Musings of a Future Librarian: The Old South in William Faulkner’s, The Sound and The Fury”

TSATF
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“The first chapter is going to be hard, that’s the point, stick with it.” The Friday lecture before we were due to begin William Faulkner’s The Sound and The Fury (TSATF), my professor warned us of the complex narration provided by Benjy Compson — a 33 year old male, with the mental capacity of a three year old. Heeding his advice, I dove into the four part novel based in post – Civil War Mississippi, and attempted an analysis of Benjy’s, (also known as Maury Compson) narration; I failed. The constant repetition of “he said” and “she said” was exhausting, and the meaning behind why “Caddy smelled like trees” was lost on me (Faulkner 28). I begrudgingly tried again.

Monday morning came, and my professor wasn’t to the podium before I blurted out, “Dr. Weilgos, I have questions”. He kindly indulged me, walking me through the meanings I couldn’t quite gauge on my own. In one he asked, “ Why do you think Caddy — a seventeen year old girl — would smell like trees?”  and it dawned on me… it was in these trees where Caddy ventured off to engage in promiscuous acts; A reality that eventually wreaks havoc in the Compson home.

One commonality among the narrators is the need for Caddy. Due to the neglect of their hypochondriac mother, Mrs. Compson, and their alcoholic father, Mr. Compson, Caddy, the only female child, is sought to shoulder the responsibilities and reputation of the Compson household — namely their honor. Because of the loss felt by white families in the South after slavery, however, this traditional expectation (Caddy preserving her virtue), became  much more precious and is why the entire  Compson family demands  so much of Caddy.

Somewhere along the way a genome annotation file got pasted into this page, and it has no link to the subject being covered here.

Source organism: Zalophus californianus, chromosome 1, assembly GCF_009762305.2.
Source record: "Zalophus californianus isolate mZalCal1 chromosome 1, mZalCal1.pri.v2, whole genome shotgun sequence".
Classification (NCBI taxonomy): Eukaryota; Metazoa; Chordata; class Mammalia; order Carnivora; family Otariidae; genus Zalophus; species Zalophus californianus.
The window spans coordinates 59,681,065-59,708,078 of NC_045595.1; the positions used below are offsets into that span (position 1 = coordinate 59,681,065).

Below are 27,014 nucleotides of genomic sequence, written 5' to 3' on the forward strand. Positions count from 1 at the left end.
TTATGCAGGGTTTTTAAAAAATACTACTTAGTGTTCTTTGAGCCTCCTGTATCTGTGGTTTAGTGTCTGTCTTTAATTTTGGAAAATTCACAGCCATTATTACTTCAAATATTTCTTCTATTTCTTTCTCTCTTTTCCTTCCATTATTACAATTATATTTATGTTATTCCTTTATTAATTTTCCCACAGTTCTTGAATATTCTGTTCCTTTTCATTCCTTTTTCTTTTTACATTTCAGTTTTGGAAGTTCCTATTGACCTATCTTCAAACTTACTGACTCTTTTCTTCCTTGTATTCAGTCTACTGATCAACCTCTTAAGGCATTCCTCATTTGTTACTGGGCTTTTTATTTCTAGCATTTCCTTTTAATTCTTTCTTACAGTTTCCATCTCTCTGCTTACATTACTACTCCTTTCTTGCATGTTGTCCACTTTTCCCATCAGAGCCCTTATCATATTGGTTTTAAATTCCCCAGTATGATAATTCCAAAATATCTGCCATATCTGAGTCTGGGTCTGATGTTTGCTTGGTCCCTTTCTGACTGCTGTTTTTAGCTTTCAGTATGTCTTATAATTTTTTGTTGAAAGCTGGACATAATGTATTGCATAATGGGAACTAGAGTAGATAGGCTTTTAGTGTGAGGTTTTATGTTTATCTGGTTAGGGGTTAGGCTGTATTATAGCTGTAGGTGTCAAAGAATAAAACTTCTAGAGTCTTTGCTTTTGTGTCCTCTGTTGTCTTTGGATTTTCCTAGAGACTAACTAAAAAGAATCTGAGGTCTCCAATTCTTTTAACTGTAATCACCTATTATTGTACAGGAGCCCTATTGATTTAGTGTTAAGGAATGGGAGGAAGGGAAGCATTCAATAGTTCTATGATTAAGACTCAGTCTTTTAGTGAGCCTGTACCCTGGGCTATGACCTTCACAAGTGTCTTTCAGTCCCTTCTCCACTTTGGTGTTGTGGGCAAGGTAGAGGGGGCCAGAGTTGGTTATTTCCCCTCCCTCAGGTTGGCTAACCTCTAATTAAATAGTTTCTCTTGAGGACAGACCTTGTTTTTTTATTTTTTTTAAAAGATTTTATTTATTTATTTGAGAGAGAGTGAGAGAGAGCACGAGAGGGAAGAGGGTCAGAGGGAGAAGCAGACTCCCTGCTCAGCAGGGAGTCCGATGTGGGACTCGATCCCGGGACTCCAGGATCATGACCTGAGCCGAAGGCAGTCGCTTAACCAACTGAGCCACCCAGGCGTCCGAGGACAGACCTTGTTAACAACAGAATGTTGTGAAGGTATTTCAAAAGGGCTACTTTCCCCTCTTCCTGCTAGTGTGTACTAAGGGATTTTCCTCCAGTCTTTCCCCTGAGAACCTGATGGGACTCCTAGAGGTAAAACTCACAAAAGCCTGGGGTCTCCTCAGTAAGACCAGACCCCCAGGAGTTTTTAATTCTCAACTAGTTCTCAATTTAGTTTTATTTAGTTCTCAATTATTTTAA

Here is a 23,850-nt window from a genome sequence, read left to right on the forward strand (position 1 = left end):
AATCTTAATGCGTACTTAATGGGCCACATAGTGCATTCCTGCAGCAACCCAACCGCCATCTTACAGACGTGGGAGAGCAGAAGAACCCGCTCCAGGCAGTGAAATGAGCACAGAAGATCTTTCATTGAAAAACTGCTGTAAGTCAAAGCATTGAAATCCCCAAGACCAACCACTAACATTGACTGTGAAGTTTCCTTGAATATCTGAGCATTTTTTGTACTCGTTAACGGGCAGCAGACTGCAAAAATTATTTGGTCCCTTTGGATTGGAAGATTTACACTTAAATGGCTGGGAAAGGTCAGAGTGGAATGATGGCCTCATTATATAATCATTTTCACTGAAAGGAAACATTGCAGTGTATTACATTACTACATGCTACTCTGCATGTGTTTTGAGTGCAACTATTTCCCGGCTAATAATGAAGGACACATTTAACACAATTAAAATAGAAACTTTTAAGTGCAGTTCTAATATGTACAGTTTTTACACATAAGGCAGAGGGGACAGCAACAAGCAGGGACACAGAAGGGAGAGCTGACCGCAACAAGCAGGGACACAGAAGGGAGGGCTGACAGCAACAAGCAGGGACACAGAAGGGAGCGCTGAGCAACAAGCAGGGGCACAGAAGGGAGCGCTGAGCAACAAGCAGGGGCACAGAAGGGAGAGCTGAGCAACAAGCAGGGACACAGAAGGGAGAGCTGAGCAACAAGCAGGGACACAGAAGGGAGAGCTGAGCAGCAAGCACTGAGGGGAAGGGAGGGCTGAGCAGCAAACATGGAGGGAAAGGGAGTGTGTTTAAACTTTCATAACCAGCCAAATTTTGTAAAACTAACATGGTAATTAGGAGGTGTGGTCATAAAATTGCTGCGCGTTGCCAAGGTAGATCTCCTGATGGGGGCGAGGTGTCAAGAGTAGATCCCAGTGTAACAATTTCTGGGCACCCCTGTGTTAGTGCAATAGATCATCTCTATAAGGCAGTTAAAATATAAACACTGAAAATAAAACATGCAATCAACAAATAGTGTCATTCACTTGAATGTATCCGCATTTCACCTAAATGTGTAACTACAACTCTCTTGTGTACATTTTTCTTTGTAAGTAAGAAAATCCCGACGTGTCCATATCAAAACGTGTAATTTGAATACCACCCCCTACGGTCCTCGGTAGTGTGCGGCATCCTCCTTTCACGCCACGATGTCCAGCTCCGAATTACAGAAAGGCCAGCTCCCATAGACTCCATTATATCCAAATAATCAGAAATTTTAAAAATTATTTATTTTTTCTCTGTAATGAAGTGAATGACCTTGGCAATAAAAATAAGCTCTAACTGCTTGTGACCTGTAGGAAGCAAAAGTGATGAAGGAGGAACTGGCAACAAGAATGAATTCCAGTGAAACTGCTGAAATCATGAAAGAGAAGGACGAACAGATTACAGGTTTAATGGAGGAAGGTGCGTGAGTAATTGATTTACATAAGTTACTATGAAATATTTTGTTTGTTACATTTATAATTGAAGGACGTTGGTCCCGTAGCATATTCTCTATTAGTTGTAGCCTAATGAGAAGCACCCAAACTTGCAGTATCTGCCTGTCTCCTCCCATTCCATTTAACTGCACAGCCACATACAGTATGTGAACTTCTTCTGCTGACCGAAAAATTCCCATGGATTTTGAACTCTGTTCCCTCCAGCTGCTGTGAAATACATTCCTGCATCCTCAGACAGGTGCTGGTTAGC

Throughout the narrations by the brothers,  we also discover issues pertaining to the individual in the South. In Quentin Compson’s narration, Faulkner captures the ideologies of the South during and after slavery, by presenting the anxiety first born males were burdened with in the South. Via Benjy, Faulkner captures the misunderstandings regarding the mentally disabled community, noted in Jason’s willingness to send Benjy to an asylum.  In Jason Compson’s narration we learn of the egotistical, self-pitting nature, some white Southerners were stuck in, due to their inability to grapple with equality; An observation that becomes apparent when Jason is measured against the progressing black maid, Dilsey.

William Faulkner’s The Sound and The Fury as I discovered, is a challenging but brilliant novel.  Its ability to foreshadow black progression, and capture the feeling of loss had by whites, far exceeded the abilities of the majority within Faulkner’s society. Sigmund Freud, I would like to think, would be impressed.

— Andrea Rodriguez, Blogger.


Andrea Rodriguez’s Bio

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Andrea Rodriguez is a senior at Lewis University. Prior to attending Lewis, she completed her associates at the College of DuPage. Rodriguez is studying English Literature in order to pursue a career as an academic librarian. As for her interests, Andrea loves spending time with her family, being in nature, taking care of her plants, writing, cooking, and traveling when she can. Andrea also enjoys exploring unique writing styles. Some of her favorite pieces include The Autobiography of an Ex-Colored Man by James Weldon Johnson and “Girl” by Jamaica Kincaid.  In addition to being a fiction/poetry editor for Jet Fuel Review, Rodriguez is the editor-in-chief of Lewis Voices, and the administrative director for Sigma Tau Delta, of which she is also a member.


 

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